Chapter 1 Outline
No doubt you have noticed the large number of facts and figures, often referred to as
that appear in the newspapers and magazines you read, websites you visit, television you watch
(especially sporting events), and in grocery stores where you shop.
A simple figure is called a
(singular). A few examples:
The newest data show high-income taxpayers earning more money; top 1% earned almost
1/5 of the nation’s income and paid over 34% of the nation’s federal individual income
Forest Laboratories, Inc. had a 25% increase in earnings per share for the first quarter of
fiscal year 2005. (
Forest Laboratories News
, July 2004).
The average sale price per square foot for multi-family sales of apartment buildings in
2003 was $32.43. (
Noneman Real Estate Investment Letter
, July 2004)
During the week of July 31, 2004 North American car and truck production included
92,283 U.S. cars and 144,812 U.S. trucks. (www.autonews.com).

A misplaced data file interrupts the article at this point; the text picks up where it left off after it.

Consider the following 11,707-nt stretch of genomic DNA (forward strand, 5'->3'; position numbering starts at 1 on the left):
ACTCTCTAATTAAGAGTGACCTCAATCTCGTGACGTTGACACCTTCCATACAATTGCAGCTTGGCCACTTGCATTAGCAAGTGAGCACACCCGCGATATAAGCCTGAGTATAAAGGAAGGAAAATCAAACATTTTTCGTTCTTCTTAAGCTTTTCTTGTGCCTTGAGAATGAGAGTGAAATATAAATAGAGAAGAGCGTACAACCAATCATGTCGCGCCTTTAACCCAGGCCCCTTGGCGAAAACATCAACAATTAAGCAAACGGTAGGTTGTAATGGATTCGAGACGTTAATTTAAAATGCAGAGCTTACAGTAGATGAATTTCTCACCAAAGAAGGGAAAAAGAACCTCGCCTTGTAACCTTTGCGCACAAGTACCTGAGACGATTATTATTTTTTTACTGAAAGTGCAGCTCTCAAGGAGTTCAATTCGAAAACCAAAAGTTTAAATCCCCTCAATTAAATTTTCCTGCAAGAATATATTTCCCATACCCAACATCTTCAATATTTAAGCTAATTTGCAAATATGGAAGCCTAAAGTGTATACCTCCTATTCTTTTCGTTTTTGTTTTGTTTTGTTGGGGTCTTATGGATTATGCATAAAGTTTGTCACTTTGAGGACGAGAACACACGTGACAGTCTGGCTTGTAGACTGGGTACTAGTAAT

The median price of an existing family home in Austin, Texas is $157,750, down 1.0%
Austin Board of Realtor
, June 23, 2004).
The Dow Jones Industrial Average (DJIA) closed this week at 10,139.71. (
July 30, 2004)
Forest Laboratories increase in earnings of 25
percent is a statistic (singular). The Dow
Jones average of 10,139.71 is a statistic. A
collection of figures is called statistics
(plural). An example from the August 2, 2004
daily feature on the “Moneyline”
is shown on the right.
You may think of statistics simply as a collection of numerical information. However,
has a much broader meaning.
The science of collecting, organizing, presenting, analyzing, and
interpreting data to assist in making more effective decisions.
Note in this definition of statistics that the initial step is the collection of pertinent information.
This information may come from newspapers or magazines, various websites, a company's
human relations director, the local, state, or federal government, universities, nonprofit
organizations, the United Nations, and so on. A few actual publications of the federal government
and others are:
Statistical Abstract of the United States
, published annually by the U.S. Department of
Monthly Labor Review
, published monthly by the U.S. Department of Labor.
Survey of Current Business
, published monthly by the U.S. Department of Commerce.
Social Security Bulletin
, published annually by the U.S. Social Security Administration
Dow Jones Industrial Average
T-bond, 30 year yield
Oil, light sweet crude, barrel
U.S. dollar, yen per dollar